ABS

ABS, or anti-lock braking systems, is an automatic system that prevents brakes from locking up, which would cause the vehicle to skid uncontrollably. In systems that do not have ABS, drivers have to manually pump their brakes to avoid lock up.

ABS does it for the driver so that they can focus on steering. Primitive ABS dates back to the early 1900s, but the modern systems we use today has been progressing since the 1970s. The way ABS works is by sensing the speed of rotation of each of the tires relative to vehicle itself. When one or more tires slow down and the risk of locked brakes goes up, ABS uses hydraulic pressure to rapidly adjust so the vehicle can safely slow down.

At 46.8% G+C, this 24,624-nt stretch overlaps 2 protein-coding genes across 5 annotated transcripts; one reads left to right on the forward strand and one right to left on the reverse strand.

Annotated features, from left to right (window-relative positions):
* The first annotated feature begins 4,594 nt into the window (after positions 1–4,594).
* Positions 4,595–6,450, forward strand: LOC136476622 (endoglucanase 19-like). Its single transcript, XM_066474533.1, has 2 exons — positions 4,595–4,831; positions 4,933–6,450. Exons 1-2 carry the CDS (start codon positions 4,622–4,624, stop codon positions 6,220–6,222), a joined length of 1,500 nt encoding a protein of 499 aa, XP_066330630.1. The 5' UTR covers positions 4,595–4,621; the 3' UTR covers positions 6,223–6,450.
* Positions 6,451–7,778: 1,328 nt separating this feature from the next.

Modern ABS can also make several other adjustments automatically to increase our control of the vehicles, such as being able to sense the direction the steering wheel is turned and whether or not the vehicle is travelling in that direction.

When ABS or another system fails on a semi truck, commercial roadside assistance can get the driver back on the road quickly.